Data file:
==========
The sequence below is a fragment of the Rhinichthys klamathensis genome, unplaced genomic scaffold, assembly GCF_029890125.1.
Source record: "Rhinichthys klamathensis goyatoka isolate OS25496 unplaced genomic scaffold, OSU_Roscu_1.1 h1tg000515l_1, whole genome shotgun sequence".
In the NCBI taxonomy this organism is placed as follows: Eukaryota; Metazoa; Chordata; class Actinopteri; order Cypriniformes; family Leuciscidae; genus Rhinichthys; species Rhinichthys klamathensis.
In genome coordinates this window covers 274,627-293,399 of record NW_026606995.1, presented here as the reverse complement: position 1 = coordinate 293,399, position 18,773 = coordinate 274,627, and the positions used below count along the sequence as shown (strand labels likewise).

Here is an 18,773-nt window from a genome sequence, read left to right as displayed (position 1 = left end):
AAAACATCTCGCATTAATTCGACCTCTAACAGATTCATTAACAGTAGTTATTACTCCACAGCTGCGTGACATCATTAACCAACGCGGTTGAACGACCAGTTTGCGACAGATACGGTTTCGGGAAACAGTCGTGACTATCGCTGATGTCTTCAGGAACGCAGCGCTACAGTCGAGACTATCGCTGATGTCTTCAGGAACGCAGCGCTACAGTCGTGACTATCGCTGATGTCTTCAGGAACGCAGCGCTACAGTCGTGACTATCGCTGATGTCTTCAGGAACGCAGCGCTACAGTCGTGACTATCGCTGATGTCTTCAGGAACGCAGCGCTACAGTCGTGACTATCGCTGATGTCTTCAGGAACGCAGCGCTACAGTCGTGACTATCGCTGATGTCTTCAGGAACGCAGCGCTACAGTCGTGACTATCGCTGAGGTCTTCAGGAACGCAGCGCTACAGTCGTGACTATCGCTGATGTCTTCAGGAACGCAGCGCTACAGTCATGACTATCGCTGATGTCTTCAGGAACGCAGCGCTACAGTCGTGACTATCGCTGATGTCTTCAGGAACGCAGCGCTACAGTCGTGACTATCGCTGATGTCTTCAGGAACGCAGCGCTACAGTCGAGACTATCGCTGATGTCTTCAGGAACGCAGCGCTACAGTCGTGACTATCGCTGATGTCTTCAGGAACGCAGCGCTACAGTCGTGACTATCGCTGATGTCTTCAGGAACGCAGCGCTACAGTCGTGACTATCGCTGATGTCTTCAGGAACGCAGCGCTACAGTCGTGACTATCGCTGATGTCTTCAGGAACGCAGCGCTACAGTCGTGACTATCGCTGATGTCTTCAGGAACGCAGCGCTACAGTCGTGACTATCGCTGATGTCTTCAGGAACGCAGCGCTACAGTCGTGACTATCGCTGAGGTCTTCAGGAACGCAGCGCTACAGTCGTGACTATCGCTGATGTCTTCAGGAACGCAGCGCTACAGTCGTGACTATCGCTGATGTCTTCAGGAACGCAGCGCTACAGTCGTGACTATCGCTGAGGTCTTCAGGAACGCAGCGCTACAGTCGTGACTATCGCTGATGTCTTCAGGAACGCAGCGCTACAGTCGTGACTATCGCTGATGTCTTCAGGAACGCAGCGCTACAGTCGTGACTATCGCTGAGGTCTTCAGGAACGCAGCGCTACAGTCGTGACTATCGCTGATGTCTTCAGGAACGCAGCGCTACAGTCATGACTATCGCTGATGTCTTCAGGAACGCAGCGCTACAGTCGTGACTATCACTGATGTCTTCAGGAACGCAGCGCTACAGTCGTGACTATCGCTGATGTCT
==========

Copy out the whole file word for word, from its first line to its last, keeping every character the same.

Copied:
The sequence below is a fragment of the Rhinichthys klamathensis genome, unplaced genomic scaffold, assembly GCF_029890125.1.
Source record: "Rhinichthys klamathensis goyatoka isolate OS25496 unplaced genomic scaffold, OSU_Roscu_1.1 h1tg000515l_1, whole genome shotgun sequence".
In the NCBI taxonomy this organism is placed as follows: Eukaryota; Metazoa; Chordata; class Actinopteri; order Cypriniformes; family Leuciscidae; genus Rhinichthys; species Rhinichthys klamathensis.
In genome coordinates this window covers 274,627-293,399 of record NW_026606995.1, presented here as the reverse complement: position 1 = coordinate 293,399, position 18,773 = coordinate 274,627, and the positions used below count along the sequence as shown (strand labels likewise).

Here is an 18,773-nt window from a genome sequence, read left to right as displayed (position 1 = left end):
AAAACATCTCGCATTAATTCGACCTCTAACAGATTCATTAACAGTAGTTATTACTCCACAGCTGCGTGACATCATTAACCAACGCGGTTGAACGACCAGTTTGCGACAGATACGGTTTCGGGAAACAGTCGTGACTATCGCTGATGTCTTCAGGAACGCAGCGCTACAGTCGAGACTATCGCTGATGTCTTCAGGAACGCAGCGCTACAGTCGTGACTATCGCTGATGTCTTCAGGAACGCAGCGCTACAGTCGTGACTATCGCTGATGTCTTCAGGAACGCAGCGCTACAGTCGTGACTATCGCTGATGTCTTCAGGAACGCAGCGCTACAGTCGTGACTATCGCTGATGTCTTCAGGAACGCAGCGCTACAGTCGTGACTATCGCTGATGTCTTCAGGAACGCAGCGCTACAGTCGTGACTATCGCTGAGGTCTTCAGGAACGCAGCGCTACAGTCGTGACTATCGCTGATGTCTTCAGGAACGCAGCGCTACAGTCATGACTATCGCTGATGTCTTCAGGAACGCAGCGCTACAGTCGTGACTATCGCTGATGTCTTCAGGAACGCAGCGCTACAGTCGTGACTATCGCTGATGTCTTCAGGAACGCAGCGCTACAGTCGAGACTATCGCTGATGTCTTCAGGAACGCAGCGCTACAGTCGTGACTATCGCTGATGTCTTCAGGAACGCAGCGCTACAGTCGTGACTATCGCTGATGTCTTCAGGAACGCAGCGCTACAGTCGTGACTATCGCTGATGTCTTCAGGAACGCAGCGCTACAGTCGTGACTATCGCTGATGTCTTCAGGAACGCAGCGCTACAGTCGTGACTATCGCTGATGTCTTCAGGAACGCAGCGCTACAGTCGTGACTATCGCTGATGTCTTCAGGAACGCAGCGCTACAGTCGTGACTATCGCTGAGGTCTTCAGGAACGCAGCGCTACAGTCGTGACTATCGCTGATGTCTTCAGGAACGCAGCGCTACAGTCGTGACTATCGCTGATGTCTTCAGGAACGCAGCGCTACAGTCGTGACTATCGCTGAGGTCTTCAGGAACGCAGCGCTACAGTCGTGACTATCGCTGATGTCTTCAGGAACGCAGCGCTACAGTCGTGACTATCGCTGATGTCTTCAGGAACGCAGCGCTACAGTCGTGACTATCGCTGAGGTCTTCAGGAACGCAGCGCTACAGTCGTGACTATCGCTGATGTCTTCAGGAACGCAGCGCTACAGTCATGACTATCGCTGATGTCTTCAGGAACGCAGCGCTACAGTCGTGACTATCACTGATGTCTTCAGGAACGCAGCGCTACAGTCGTGACTATCGCTGATGTCT